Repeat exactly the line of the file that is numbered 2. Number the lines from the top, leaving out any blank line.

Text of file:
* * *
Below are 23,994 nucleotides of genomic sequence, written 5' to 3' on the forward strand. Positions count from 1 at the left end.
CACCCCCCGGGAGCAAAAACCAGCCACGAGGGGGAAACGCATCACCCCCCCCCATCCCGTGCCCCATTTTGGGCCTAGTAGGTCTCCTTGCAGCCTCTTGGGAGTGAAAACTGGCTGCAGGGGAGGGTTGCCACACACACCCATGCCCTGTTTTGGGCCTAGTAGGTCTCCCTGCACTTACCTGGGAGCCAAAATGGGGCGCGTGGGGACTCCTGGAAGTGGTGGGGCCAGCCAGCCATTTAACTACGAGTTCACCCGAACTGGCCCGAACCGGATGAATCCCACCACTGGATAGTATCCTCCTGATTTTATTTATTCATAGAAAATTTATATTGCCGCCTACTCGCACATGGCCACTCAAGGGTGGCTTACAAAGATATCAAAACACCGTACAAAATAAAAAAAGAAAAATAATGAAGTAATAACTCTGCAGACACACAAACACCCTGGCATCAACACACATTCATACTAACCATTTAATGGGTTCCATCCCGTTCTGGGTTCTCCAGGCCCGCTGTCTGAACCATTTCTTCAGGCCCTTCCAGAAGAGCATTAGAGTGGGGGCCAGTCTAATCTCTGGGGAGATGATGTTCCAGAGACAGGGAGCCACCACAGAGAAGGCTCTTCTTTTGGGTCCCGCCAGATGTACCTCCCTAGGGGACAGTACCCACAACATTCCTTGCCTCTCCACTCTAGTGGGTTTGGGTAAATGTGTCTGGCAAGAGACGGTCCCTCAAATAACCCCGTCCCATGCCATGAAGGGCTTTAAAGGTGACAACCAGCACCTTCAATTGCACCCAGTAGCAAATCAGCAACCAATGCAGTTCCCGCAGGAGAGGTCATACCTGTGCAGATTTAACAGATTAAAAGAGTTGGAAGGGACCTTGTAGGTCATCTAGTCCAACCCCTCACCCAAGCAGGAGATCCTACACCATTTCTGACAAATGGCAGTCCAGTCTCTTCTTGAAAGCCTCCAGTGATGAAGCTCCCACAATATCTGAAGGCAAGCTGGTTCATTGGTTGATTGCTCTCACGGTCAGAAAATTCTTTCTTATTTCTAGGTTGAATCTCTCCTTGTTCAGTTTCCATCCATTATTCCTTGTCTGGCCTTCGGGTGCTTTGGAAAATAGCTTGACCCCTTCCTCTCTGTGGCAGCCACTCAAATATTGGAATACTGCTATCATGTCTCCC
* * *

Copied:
CACCCCCCGGGAGCAAAAACCAGCCACGAGGGGGAAACGCATCACCCCCCCCCATCCCGTGCCCCATTTTGGGCCTAGTAGGTCTCCTTGCAGCCTCTTGGGAGTGAAAACTGGCTGCAGGGGAGGGTTGCCACACACACCCATGCCCTGTTTTGGGCCTAGTAGGTCTCCCTGCACTTACCTGGGAGCCAAAATGGGGCGCGTGGGGACTCCTGGAAGTGGTGGGGCCAGCCAGCCATTTAACTACGAGTTCACCCGAACTGGCCCGAACCGGATGAATCCCACCACTGGATAGTATCCTCCTGATTTTATTTATTCATAGAAAATTTATATTGCCGCCTACTCGCACATGGCCACTCAAGGGTGGCTTACAAAGATATCAAAACACCGTACAAAATAAAAAAAGAAAAATAATGAAGTAATAACTCTGCAGACACACAAACACCCTGGCATCAACACACATTCATACTAACCATTTAATGGGTTCCATCCCGTTCTGGGTTCTCCAGGCCCGCTGTCTGAACCATTTCTTCAGGCCCTTCCAGAAGAGCATTAGAGTGGGGGCCAGTCTAATCTCTGGGGAGATGATGTTCCAGAGACAGGGAGCCACCACAGAGAAGGCTCTTCTTTTGGGTCCCGCCAGATGTACCTCCCTAGGGGACAGTACCCACAACATTCCTTGCCTCTCCACTCTAGTGGGTTTGGGTAAATGTGTCTGGCAAGAGACGGTCCCTCAAATAACCCCGTCCCATGCCATGAAGGGCTTTAAAGGTGACAACCAGCACCTTCAATTGCACCCAGTAGCAAATCAGCAACCAATGCAGTTCCCGCAGGAGAGGTCATACCTGTGCAGATTTAACAGATTAAAAGAGTTGGAAGGGACCTTGTAGGTCATCTAGTCCAACCCCTCACCCAAGCAGGAGATCCTACACCATTTCTGACAAATGGCAGTCCAGTCTCTTCTTGAAAGCCTCCAGTGATGAAGCTCCCACAATATCTGAAGGCAAGCTGGTTCATTGGTTGATTGCTCTCACGGTCAGAAAATTCTTTCTTATTTCTAGGTTGAATCTCTCCTTGTTCAGTTTCCATCCATTATTCCTTGTCTGGCCTTCGGGTGCTTTGGAAAATAGCTTGACCCCTTCCTCTCTGTGGCAGCCACTCAAATATTGGAATACTGCTATCATGTCTCCC